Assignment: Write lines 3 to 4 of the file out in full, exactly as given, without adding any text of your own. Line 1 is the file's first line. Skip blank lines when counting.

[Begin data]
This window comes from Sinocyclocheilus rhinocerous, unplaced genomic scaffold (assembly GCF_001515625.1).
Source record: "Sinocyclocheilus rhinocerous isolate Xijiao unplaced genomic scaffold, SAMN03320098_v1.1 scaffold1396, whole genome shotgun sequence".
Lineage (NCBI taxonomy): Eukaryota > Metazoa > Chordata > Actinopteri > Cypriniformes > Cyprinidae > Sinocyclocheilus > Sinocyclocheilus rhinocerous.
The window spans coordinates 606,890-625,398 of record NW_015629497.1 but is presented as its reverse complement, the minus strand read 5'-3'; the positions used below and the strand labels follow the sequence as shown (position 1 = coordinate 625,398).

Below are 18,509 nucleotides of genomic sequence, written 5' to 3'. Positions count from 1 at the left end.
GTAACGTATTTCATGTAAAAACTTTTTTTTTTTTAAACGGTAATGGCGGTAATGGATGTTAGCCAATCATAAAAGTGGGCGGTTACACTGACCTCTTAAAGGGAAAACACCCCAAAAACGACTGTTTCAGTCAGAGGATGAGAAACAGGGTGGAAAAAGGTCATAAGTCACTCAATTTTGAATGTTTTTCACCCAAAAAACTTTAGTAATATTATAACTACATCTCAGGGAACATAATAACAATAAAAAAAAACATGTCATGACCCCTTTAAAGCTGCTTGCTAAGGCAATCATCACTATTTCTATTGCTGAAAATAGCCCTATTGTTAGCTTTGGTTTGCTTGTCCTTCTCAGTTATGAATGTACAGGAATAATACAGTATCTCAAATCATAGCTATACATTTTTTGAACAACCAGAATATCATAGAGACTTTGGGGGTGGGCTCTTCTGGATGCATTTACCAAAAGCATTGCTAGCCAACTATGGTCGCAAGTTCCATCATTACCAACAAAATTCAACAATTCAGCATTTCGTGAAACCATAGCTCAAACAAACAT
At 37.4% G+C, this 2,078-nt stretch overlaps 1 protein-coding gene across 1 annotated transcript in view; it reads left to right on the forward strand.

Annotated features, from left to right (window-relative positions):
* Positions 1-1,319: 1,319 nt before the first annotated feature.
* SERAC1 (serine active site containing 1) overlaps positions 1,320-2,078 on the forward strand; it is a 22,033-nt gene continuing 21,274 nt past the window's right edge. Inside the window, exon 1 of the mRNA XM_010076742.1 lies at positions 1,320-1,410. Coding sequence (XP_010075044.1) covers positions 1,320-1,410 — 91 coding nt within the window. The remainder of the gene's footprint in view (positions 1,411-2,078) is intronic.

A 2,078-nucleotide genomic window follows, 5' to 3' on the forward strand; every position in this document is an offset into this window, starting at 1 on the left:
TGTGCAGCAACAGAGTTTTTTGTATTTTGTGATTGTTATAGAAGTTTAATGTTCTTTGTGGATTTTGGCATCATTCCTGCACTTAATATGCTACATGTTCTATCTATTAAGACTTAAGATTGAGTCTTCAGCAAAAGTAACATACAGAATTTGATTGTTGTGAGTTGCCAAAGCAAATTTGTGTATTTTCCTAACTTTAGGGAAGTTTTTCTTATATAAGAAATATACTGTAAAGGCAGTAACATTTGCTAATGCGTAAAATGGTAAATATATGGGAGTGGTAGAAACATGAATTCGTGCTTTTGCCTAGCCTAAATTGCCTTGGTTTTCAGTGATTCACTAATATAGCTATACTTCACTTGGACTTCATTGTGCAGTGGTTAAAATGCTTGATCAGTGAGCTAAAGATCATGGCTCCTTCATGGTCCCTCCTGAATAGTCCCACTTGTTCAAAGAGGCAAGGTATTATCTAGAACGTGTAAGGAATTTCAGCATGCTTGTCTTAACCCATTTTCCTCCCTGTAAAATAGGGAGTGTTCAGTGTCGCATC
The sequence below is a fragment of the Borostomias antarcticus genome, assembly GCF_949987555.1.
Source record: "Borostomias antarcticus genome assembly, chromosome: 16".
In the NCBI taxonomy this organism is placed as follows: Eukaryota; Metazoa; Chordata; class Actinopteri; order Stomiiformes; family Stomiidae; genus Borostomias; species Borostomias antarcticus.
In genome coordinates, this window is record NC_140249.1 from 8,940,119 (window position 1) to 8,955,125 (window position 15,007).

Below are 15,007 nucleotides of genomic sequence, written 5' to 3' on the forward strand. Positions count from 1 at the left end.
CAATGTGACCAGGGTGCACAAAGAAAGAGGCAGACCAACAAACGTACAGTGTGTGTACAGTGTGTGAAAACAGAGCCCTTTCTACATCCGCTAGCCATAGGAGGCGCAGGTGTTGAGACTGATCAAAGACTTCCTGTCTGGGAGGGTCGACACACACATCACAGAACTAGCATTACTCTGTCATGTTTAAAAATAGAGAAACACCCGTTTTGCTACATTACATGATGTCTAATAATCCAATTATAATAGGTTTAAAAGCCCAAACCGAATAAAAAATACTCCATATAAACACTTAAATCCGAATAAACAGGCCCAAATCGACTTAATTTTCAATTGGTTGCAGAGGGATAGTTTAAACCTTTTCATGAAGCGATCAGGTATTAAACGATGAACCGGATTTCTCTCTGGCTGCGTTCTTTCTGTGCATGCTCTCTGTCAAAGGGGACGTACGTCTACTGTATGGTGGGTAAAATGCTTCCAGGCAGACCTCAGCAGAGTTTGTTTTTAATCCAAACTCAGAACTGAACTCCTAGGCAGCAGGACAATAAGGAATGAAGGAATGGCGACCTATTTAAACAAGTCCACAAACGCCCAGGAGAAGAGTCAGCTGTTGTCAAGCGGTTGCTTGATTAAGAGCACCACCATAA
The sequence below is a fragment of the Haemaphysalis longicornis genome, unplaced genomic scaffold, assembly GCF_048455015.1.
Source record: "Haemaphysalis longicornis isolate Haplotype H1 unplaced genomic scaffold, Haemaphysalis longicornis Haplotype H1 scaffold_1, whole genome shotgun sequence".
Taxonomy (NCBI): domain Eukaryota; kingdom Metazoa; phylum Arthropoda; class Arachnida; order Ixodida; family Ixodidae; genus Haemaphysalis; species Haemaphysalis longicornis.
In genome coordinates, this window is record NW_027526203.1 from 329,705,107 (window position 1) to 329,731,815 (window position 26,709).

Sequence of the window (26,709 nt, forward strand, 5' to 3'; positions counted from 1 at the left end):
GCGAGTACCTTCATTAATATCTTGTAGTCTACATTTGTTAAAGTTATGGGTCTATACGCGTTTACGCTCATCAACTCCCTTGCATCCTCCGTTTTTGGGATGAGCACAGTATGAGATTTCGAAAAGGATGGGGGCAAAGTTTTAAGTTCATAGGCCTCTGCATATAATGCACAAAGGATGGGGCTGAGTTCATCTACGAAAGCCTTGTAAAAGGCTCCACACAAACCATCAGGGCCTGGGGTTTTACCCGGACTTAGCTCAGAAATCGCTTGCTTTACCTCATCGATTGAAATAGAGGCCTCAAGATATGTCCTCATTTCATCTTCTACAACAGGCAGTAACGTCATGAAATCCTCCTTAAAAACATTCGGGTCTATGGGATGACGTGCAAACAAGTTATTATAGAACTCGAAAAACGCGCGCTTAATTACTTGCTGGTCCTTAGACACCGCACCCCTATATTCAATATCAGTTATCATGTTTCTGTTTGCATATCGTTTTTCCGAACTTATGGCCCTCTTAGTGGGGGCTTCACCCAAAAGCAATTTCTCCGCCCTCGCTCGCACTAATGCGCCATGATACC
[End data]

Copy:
Lineage (NCBI taxonomy): Eukaryota > Metazoa > Chordata > Actinopteri > Cypriniformes > Cyprinidae > Sinocyclocheilus > Sinocyclocheilus rhinocerous.
The window spans coordinates 606,890-625,398 of record NW_015629497.1 but is presented as its reverse complement, the minus strand read 5'-3'; the positions used below and the strand labels follow the sequence as shown (position 1 = coordinate 625,398).